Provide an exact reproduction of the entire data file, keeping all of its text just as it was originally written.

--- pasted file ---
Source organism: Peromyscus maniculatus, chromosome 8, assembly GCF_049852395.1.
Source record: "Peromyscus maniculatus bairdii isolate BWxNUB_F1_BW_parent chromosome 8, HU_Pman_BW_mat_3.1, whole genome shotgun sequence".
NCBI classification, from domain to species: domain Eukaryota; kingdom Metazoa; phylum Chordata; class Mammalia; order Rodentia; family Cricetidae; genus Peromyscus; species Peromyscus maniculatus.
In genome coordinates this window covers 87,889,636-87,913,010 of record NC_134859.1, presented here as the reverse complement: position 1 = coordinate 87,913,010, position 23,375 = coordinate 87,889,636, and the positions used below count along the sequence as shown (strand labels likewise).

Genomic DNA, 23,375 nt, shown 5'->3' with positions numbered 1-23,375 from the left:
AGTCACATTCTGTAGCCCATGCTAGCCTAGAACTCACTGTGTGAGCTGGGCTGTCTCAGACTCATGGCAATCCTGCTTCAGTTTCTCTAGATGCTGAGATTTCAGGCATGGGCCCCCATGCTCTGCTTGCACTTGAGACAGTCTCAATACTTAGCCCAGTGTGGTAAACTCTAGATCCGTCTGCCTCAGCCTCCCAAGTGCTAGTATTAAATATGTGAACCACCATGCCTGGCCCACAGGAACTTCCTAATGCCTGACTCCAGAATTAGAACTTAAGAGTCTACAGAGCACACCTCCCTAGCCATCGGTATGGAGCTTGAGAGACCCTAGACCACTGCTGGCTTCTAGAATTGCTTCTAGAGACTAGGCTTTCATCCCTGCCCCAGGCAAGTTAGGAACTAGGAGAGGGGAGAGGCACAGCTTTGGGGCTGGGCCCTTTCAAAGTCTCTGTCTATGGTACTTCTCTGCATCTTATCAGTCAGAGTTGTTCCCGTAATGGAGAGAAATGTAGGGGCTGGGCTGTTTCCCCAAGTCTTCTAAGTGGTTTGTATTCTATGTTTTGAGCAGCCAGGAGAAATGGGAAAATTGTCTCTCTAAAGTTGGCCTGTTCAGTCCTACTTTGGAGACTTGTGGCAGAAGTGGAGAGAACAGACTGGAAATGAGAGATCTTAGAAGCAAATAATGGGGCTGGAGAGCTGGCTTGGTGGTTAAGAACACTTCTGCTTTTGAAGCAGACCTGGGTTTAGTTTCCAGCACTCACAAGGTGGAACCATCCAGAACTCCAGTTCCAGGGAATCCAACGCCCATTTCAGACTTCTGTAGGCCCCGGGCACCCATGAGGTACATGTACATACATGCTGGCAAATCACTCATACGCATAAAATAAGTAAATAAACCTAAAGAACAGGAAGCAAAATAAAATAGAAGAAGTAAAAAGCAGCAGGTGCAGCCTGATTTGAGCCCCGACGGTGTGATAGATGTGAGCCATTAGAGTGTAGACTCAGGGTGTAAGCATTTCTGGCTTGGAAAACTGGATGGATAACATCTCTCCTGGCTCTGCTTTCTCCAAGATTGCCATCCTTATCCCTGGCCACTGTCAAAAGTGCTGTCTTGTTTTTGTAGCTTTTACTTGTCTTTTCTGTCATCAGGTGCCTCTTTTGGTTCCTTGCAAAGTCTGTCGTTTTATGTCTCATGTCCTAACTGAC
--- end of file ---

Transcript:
Source organism: Peromyscus maniculatus, chromosome 8, assembly GCF_049852395.1.
Source record: "Peromyscus maniculatus bairdii isolate BWxNUB_F1_BW_parent chromosome 8, HU_Pman_BW_mat_3.1, whole genome shotgun sequence".
NCBI classification, from domain to species: domain Eukaryota; kingdom Metazoa; phylum Chordata; class Mammalia; order Rodentia; family Cricetidae; genus Peromyscus; species Peromyscus maniculatus.
In genome coordinates this window covers 87,889,636-87,913,010 of record NC_134859.1, presented here as the reverse complement: position 1 = coordinate 87,913,010, position 23,375 = coordinate 87,889,636, and the positions used below count along the sequence as shown (strand labels likewise).

Genomic DNA, 23,375 nt, shown 5'->3' with positions numbered 1-23,375 from the left:
AGTCACATTCTGTAGCCCATGCTAGCCTAGAACTCACTGTGTGAGCTGGGCTGTCTCAGACTCATGGCAATCCTGCTTCAGTTTCTCTAGATGCTGAGATTTCAGGCATGGGCCCCCATGCTCTGCTTGCACTTGAGACAGTCTCAATACTTAGCCCAGTGTGGTAAACTCTAGATCCGTCTGCCTCAGCCTCCCAAGTGCTAGTATTAAATATGTGAACCACCATGCCTGGCCCACAGGAACTTCCTAATGCCTGACTCCAGAATTAGAACTTAAGAGTCTACAGAGCACACCTCCCTAGCCATCGGTATGGAGCTTGAGAGACCCTAGACCACTGCTGGCTTCTAGAATTGCTTCTAGAGACTAGGCTTTCATCCCTGCCCCAGGCAAGTTAGGAACTAGGAGAGGGGAGAGGCACAGCTTTGGGGCTGGGCCCTTTCAAAGTCTCTGTCTATGGTACTTCTCTGCATCTTATCAGTCAGAGTTGTTCCCGTAATGGAGAGAAATGTAGGGGCTGGGCTGTTTCCCCAAGTCTTCTAAGTGGTTTGTATTCTATGTTTTGAGCAGCCAGGAGAAATGGGAAAATTGTCTCTCTAAAGTTGGCCTGTTCAGTCCTACTTTGGAGACTTGTGGCAGAAGTGGAGAGAACAGACTGGAAATGAGAGATCTTAGAAGCAAATAATGGGGCTGGAGAGCTGGCTTGGTGGTTAAGAACACTTCTGCTTTTGAAGCAGACCTGGGTTTAGTTTCCAGCACTCACAAGGTGGAACCATCCAGAACTCCAGTTCCAGGGAATCCAACGCCCATTTCAGACTTCTGTAGGCCCCGGGCACCCATGAGGTACATGTACATACATGCTGGCAAATCACTCATACGCATAAAATAAGTAAATAAACCTAAAGAACAGGAAGCAAAATAAAATAGAAGAAGTAAAAAGCAGCAGGTGCAGCCTGATTTGAGCCCCGACGGTGTGATAGATGTGAGCCATTAGAGTGTAGACTCAGGGTGTAAGCATTTCTGGCTTGGAAAACTGGATGGATAACATCTCTCCTGGCTCTGCTTTCTCCAAGATTGCCATCCTTATCCCTGGCCACTGTCAAAAGTGCTGTCTTGTTTTTGTAGCTTTTACTTGTCTTTTCTGTCATCAGGTGCCTCTTTTGGTTCCTTGCAAAGTCTGTCGTTTTATGTCTCATGTCCTAACTGAC